Drugs, the death knell for artists
By Rosalia David
THE spotlight of the music industry comes with lucrative gigs, crazy fans, fame and for some local artists it has also dragged in substance abuse.
There are also whispers that artist fall into the drug trap because there is a belief that some substances heighten creativity and that being under any influence translates to creating masterpieces.
However, this has not been the case for many artists who have fallen from grace or those who have become one hit wonders and struggle to climb back on top because of the habit.
This week Confidente spoke to industry gurus to get their view on drug use in the creative industry and how it has affected the show business in general.
Record label owner and entrepreneur Dragan Djokic popularly known as Antonio described drug use as the main downfall of many musicians locally and internationally.
He said, substance abuse is not only a local concern but many musicians across the world are battling with drugs or alcohol abuse.
“If you look at artists all over the world, they are also going through the same situation. Many have died due to overdose while some have quit music … perhaps it comes with the fame. In Namibia, the only thing we can do is urge those who are upcoming not to use drugs such as cocaine,” he said.
Djokic went on to say that he has worked with musicians for a long time and has witnessed the downfall caused by drugs.
“For bigger industries in other countries, it is easy for those musicians to get help such as rehabilitation but here, we don’t even have an association to begin with.”
Producer ‘Mr Andrew on the beat’ also pointed out how drug abuse limits musicians’ creativity saying that those that are addicted tend to end up making music that does not make sense.
Meanwhile, DJ KBoz who has been producing music for more than a decade said, “When we start in the music industry we feel the need to indulge in drugs because it’s what all the artists do and because it’s cool. But in the long run it affects your health, your work pace and your ability to interact with people.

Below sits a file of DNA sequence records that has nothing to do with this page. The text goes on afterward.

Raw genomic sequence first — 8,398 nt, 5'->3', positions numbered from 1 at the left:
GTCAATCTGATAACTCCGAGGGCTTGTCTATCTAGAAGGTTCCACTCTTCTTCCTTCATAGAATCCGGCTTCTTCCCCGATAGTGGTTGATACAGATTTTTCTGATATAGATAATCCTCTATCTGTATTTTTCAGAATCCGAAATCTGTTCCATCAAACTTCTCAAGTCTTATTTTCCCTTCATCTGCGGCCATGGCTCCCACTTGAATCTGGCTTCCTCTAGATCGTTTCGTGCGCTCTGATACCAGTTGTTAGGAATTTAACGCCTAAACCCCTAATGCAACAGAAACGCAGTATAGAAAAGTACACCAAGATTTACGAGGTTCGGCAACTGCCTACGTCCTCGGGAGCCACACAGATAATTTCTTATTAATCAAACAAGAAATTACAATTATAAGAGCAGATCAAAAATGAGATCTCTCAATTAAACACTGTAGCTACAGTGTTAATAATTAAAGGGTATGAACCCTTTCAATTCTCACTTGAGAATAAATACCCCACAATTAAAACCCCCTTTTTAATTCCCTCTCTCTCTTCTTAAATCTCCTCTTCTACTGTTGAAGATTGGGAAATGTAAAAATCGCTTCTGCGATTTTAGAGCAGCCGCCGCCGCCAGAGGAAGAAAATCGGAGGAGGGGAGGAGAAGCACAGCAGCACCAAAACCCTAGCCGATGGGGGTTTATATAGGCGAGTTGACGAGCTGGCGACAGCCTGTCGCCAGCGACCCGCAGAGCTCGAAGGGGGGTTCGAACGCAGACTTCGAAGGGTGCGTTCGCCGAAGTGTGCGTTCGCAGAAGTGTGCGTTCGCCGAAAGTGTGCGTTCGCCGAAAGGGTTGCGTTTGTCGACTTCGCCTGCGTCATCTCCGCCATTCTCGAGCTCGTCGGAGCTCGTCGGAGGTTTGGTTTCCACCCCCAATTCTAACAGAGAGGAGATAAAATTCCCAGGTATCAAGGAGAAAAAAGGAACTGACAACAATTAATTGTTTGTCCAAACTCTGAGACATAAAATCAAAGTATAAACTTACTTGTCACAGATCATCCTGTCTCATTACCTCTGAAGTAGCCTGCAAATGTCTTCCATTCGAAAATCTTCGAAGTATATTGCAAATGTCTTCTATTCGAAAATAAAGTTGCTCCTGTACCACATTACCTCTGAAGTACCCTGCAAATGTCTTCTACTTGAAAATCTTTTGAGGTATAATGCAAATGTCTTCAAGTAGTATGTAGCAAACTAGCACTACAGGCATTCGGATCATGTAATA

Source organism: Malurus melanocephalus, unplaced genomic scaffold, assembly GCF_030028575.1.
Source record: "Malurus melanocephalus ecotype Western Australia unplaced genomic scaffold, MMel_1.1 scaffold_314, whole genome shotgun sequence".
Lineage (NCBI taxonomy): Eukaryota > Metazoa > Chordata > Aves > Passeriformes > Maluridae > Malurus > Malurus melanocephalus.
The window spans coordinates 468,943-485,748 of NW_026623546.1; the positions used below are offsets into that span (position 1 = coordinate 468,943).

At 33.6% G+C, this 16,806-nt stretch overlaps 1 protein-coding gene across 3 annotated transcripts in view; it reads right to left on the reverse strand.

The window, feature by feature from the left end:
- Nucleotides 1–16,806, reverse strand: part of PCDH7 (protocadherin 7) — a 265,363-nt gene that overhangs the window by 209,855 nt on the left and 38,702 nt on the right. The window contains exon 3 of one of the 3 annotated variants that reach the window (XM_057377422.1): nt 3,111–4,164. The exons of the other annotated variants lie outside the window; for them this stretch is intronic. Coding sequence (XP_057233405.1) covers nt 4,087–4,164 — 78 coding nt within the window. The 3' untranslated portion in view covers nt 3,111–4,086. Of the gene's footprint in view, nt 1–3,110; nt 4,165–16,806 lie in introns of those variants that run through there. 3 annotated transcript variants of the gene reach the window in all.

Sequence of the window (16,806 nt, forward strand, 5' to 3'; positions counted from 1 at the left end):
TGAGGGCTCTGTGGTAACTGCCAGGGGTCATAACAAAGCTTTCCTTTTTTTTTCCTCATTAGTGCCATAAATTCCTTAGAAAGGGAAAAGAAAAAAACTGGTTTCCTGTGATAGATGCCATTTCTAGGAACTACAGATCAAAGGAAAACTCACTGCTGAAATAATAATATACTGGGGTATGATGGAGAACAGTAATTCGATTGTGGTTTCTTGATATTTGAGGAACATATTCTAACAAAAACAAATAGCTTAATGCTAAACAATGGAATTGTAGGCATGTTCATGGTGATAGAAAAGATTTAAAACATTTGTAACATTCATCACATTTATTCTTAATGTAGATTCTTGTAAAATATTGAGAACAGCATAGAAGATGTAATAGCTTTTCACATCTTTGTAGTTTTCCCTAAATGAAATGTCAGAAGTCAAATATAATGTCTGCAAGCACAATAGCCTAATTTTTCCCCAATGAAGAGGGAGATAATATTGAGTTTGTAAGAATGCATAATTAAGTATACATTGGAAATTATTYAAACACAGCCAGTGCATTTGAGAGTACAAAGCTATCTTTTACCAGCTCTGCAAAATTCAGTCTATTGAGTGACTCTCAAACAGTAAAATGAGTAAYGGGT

“A lot of artists withdraw from the real world because of drugs and end up in depression and anxiety because of drug intake. Also in the long run you start making music that doesn’t make sense or resonate with the public.”
Long serving live performing artist Ras Sheehama also mentioned that he had done drugs before but it takes a strong person to kick the habit to the curb.
“You have to have a strong brain. There are people who use drugs … there are a lot of them. Some only take once in a while and don’t get affected that much because they go to work and don’t have much time to get addicted.
“Drugs are not for people who don’t get N$10 000 per month or for poor people because they will destroy you physically and mentally and this is where the problem is,” he said.
He further pointed out the negative impact of drug use especially where there is no support system.
“If there is no one to tell you that the drugs are changing the way you look or do things and you only have people who hype you up when you use drugs, you are gone,” he stressed.
Sheehama further urged upcoming musicians to listen to their inner voice when they are about to do something wrong that might cut their future short.
“There is always that voice that tells you not to do something before you do it, whether you are about to have sex or take a drink, listen to it, it knows what is best for you, if you can listen to it please.”
According to research, in the United States at least 220 celebrities died with a clear indication of substance abuse or overuse between 1970 and 2015. The average age of these stars at the time of death was 38 years. Seventy-five percent of them are male while prescription opioids are the most significant contributor to the sharp rise in drug-related deaths among high-profile figures.